Eunice and John set up housekeeping together in a house in Georgetown that took on the feel of a Hollywood hotel with movie stars and Kennedy siblings regularly dropping by.
Joe Kennedy spent $300,000 to win the senate seat for his second-born son who first showed up in sneakers and khaki pants on the floor of the House of Representatives.
Eunice was always unkempt herself with runs in her stockings and stains on her blouse.
‘Neither carried cash — leaving it to staffers to pick up the tab. Their father had raised them not to worry about money, and they didn’t.’ Their accountants sorted out the bills.
Her father would soon take care of her next job, paying cash money for Eunice to get a unpaid position as special assistant to Attorney General Tom Clark addressing juvenile delinquency.
Visiting a government run juvenile detention center in northeast D.C., she witnessed the squalor and abuse of basic human rights.
Helping rehabilitate delinquents became her lifelong passion to fight for the forgotten and ‘a society focused on personal fulfillment rather than communal responsibility’.
Eunice’s daughter Maria Shriver (right) kept politics alive in the family after she married Arnold Schwarznegger who served as the governor of California from 2003 to 2011
Hillary Rodham Clinton with Edward M. ‘Ted’ Kennedy, Victoria Reggie Kennedy, wife of Senator Kennedy, and Eunice Kennedy Shriver, sister of Senator Kennedy in September 1993
‘Action, not words. That would be her mantra for the next half century, whether the issue was juvenile delinquency, mental disabilities, or teen pregnancy,’ McNamara writes.
After Joe Sr. bought the Merchandise Mart in Chicago, he hired Robert Sargent Shriver, a Navy vet with a good catholic pedigree, a graduate of Yale University and Yale Law School and junior editor at Newsweek.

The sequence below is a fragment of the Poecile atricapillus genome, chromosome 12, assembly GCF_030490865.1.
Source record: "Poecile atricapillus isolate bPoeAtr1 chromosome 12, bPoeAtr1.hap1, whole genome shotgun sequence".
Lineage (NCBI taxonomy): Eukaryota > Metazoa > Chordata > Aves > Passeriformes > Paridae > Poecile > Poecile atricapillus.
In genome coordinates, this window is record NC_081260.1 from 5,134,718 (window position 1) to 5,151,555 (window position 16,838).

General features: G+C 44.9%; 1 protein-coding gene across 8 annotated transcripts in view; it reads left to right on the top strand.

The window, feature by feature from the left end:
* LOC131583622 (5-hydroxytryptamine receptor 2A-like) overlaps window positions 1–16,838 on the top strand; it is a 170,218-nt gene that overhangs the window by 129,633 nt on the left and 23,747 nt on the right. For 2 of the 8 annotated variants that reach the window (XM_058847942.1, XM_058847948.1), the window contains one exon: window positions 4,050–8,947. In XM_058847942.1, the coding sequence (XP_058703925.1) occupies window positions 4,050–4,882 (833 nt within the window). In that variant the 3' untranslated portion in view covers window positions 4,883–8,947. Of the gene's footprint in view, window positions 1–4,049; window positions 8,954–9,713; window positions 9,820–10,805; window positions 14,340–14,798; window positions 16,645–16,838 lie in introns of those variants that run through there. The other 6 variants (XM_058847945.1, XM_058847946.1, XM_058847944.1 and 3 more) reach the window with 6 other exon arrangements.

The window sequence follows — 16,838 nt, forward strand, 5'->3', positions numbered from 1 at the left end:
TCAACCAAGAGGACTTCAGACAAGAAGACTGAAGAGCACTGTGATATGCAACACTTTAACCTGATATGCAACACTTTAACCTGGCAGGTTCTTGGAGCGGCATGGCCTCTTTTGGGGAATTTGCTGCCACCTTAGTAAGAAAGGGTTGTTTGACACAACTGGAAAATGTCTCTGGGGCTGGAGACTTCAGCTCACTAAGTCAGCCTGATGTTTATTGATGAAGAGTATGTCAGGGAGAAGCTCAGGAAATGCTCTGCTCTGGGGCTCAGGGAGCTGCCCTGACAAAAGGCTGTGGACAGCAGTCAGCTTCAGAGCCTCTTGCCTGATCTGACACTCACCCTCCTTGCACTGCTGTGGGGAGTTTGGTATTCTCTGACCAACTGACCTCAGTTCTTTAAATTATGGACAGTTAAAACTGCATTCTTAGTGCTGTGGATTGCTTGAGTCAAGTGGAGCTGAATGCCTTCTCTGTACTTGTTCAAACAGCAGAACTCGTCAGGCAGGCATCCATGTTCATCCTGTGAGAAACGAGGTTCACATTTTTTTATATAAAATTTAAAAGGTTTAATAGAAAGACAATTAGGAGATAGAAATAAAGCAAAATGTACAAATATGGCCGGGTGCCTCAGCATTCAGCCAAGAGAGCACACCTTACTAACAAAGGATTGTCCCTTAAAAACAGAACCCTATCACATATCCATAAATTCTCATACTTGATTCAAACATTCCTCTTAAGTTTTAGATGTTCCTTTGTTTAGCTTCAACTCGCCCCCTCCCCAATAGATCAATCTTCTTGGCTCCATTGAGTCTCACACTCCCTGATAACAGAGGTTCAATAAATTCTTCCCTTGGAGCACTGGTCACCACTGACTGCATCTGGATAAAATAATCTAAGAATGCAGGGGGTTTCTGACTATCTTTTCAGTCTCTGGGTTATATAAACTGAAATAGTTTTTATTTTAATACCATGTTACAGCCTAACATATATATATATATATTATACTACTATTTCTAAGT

In Washington, Shriver moved to a house close to the Kennedys while Eunice was suffering serious health issues with cramps, stomach distress, lack of sleep, and an eating disorder.
‘She was highly nervous, highly geared, and worshiped Jack,’ her close friend Mary Pitcairn recalled. ‘I always thought she should have been a boy.’
‘Of all the kids in the family, Eunice was far and away the strongest minded. Sort of the leader of the clan. Very tough when she wanted to be,’ recalled George Smathers, a freshman congressman from Florida in 1947 and a regular at the Kennedys’ dinner table.
‘Eunice would have loved to be the one the father picked to run in the Eleventh Congressional District in 1946. If she’d been a little older, and if it had been like today, when a lot of women are running for office, I suspect the history of the Kennedy clan would have been quite different. You might have seen Eunice as the first woman congressman from that district.’
Her own determination to have a political career got her into rooms where interesting political discussions were held.
Richard Nixon, another frequent dinner guest, recalled that Eunice adjourned with the men after dinner for political talk and smoke stogies.